Dan Olsen has a modest way of describing his striking '37 Ford sedan. "It's just a basic street rod with fancy paint," he says.
Yeah, right-and Miss December is just a regular girl with pretty eyes!
OK, technically Dan is correct. In many ways the car is a textbook street rod. It's got a Heidts Mustang II front suspension, Posies' rear springs, an 8.8-inch Ford rear end, and a relatively conventional 302ci Ford small-block mill. The body is essentially stock and the cabin is fitted with common upgrades like an air conditioner and a stereo.
So what makes this sedan such a standout? It's more than just the paint.
Dan's motivation for building the fat Ford may hold some clue to its distinctive character. He started it after building a '32 three-window coupe. A quintessential street rod, the Deuce was plenty of fun, but it wasn't everything Dan had hoped. The interior was cramped, and the ride was bouncy. The 'glass-bodied car also seemed to lack the style and character Dan wanted. "I realized it just wasn't an old car," Dan says flatly.
The desire for something a little more comfortable and unusual coincided with a friend's purchase of a '37 Ford sedan. "That '37 started to catch my eye," Dan says. "I realized it had all the features I wanted-a functional trunk, filled top, roomy cabin, pancake-style hood, and plenty of curves."
After more than a year of searching, Dan found a slant-back '37 just a couple of hours from his Omaha-area home. A straight and solid survivor, he figured he'd build a quick "patina rod" and go cruising. "I was just going to throw a drivetrain in it and that was all," Dan says. "I didn't think I could afford to build a complete car." But after swapping in the engine and chassis components, Dan felt the car deserved more. "It just didn't make any sense to me to put it back together dirty and rusty," he says.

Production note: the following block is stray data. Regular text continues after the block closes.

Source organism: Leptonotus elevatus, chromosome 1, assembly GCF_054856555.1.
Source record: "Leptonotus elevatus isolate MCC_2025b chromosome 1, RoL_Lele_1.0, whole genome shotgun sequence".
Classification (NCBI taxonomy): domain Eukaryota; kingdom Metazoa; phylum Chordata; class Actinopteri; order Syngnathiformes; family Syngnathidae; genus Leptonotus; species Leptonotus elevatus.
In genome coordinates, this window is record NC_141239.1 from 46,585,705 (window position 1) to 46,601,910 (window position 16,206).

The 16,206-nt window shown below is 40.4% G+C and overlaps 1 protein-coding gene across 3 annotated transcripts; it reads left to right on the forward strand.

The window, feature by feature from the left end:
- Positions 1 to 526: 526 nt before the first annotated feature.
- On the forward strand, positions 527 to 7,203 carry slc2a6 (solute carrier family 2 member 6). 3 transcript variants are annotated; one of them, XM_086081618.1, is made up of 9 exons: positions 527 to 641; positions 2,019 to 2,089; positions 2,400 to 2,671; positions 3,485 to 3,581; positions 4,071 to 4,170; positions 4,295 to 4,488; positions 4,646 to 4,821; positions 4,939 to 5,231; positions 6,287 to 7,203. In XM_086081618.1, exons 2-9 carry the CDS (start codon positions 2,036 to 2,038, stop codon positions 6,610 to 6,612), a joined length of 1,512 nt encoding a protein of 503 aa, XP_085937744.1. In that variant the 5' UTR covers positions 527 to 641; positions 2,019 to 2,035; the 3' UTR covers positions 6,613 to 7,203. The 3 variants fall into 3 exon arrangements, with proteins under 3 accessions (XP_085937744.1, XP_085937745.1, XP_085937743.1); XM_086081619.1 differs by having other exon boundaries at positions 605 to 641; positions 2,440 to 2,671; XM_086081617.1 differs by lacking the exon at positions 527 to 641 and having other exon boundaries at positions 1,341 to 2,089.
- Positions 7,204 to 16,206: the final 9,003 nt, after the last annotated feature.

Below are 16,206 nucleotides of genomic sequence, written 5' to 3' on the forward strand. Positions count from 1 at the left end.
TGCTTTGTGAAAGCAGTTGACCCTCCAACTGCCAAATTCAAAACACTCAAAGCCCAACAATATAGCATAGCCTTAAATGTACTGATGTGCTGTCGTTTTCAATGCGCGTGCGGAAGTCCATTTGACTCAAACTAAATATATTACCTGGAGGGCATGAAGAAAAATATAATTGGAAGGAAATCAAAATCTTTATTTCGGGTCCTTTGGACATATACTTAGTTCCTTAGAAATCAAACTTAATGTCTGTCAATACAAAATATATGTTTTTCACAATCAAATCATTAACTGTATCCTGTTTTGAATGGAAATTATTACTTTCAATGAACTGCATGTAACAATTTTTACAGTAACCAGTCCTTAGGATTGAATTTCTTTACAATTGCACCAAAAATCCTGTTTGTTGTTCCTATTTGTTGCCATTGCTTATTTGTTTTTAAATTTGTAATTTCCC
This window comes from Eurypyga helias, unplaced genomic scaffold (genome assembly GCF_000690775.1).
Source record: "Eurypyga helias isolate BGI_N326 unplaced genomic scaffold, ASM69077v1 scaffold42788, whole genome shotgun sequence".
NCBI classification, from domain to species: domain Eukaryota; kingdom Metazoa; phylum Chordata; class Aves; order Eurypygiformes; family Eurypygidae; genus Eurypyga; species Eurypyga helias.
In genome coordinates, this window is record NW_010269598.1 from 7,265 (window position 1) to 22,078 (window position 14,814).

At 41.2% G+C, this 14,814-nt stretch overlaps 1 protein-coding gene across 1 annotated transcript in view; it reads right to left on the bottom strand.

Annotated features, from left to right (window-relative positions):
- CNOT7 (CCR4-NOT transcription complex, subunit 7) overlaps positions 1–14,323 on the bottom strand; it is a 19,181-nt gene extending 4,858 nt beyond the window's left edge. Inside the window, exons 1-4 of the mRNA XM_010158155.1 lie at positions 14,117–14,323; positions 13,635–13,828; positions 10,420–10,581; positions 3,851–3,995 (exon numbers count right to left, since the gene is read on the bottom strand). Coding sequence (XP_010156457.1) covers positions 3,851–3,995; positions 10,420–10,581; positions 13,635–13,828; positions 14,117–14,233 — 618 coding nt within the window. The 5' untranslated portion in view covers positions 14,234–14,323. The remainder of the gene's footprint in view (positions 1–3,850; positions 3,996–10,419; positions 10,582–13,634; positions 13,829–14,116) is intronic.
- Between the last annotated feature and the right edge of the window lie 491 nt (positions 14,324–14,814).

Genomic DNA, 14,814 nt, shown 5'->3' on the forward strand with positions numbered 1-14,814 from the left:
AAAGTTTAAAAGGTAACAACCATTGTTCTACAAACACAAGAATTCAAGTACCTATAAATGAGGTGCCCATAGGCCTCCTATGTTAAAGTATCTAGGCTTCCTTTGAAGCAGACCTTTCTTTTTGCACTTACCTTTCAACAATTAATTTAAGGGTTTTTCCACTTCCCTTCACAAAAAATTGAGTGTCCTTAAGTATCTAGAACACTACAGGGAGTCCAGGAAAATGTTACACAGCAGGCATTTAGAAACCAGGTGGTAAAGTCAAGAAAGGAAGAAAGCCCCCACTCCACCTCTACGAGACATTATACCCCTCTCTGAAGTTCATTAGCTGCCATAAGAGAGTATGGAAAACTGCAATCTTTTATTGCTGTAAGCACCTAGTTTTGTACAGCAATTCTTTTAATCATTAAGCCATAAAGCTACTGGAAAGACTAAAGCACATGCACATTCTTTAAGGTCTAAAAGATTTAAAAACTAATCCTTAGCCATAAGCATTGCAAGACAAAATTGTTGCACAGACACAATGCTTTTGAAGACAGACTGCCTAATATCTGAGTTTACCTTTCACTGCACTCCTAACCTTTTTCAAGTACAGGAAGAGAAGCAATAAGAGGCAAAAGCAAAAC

There's no doubt the sedan's slinky stance-and its rolling stock-is a key ingredient to its successful style. "The car was built around the wheel and tire combination," Dan says. "I always wanted to throw chrome reverse wheels and wide whites on that '32 coupe." Paired with the proper suspension components, the 15x6- and 15x8-inch rims tuck perfectly into the Ford's fat fenders.
Which brings us to that "fancy paint." A second-generation rodder, Dan grew up going to Kustom Kemps of America events with his father, Harry-a diehard custom guy. That kustom (with a "K") influence came through as he readied the sedan's body for its final finish. "I started looking through some of the older books-the little pages -and noticed that a lot of the cars were gold," Dan says. "Some of the first metallics I saw were gold." So he found a modern paint color-Acura Sundance Gold-that mimicked those early metallics and had Dave Huxhold lay it down.
Ed Vocelka, an old family friend and '50s pinstriper, was originally slated to flame and stripe the car, but fell ill before it was ready. "I had watched him my whole life," Dan says, "so I decided to try it myself. I just started messing around with tape until I got the flames the way I liked them. I asked Ed what color the flames should be, and he said 'green' without even batting an eye."
Dan had a paint store custom mix green until they achieved the hue he wanted. "I actually screwed up," Dan admits. "They were supposed to be ghost flames, but being a novice I kept laying on the coats until they were more green." All screwups should look this good. When accented with purple fades and cream pinstriping, the green-on-gold combination imparts an authentic vintage custom feel on the Ford.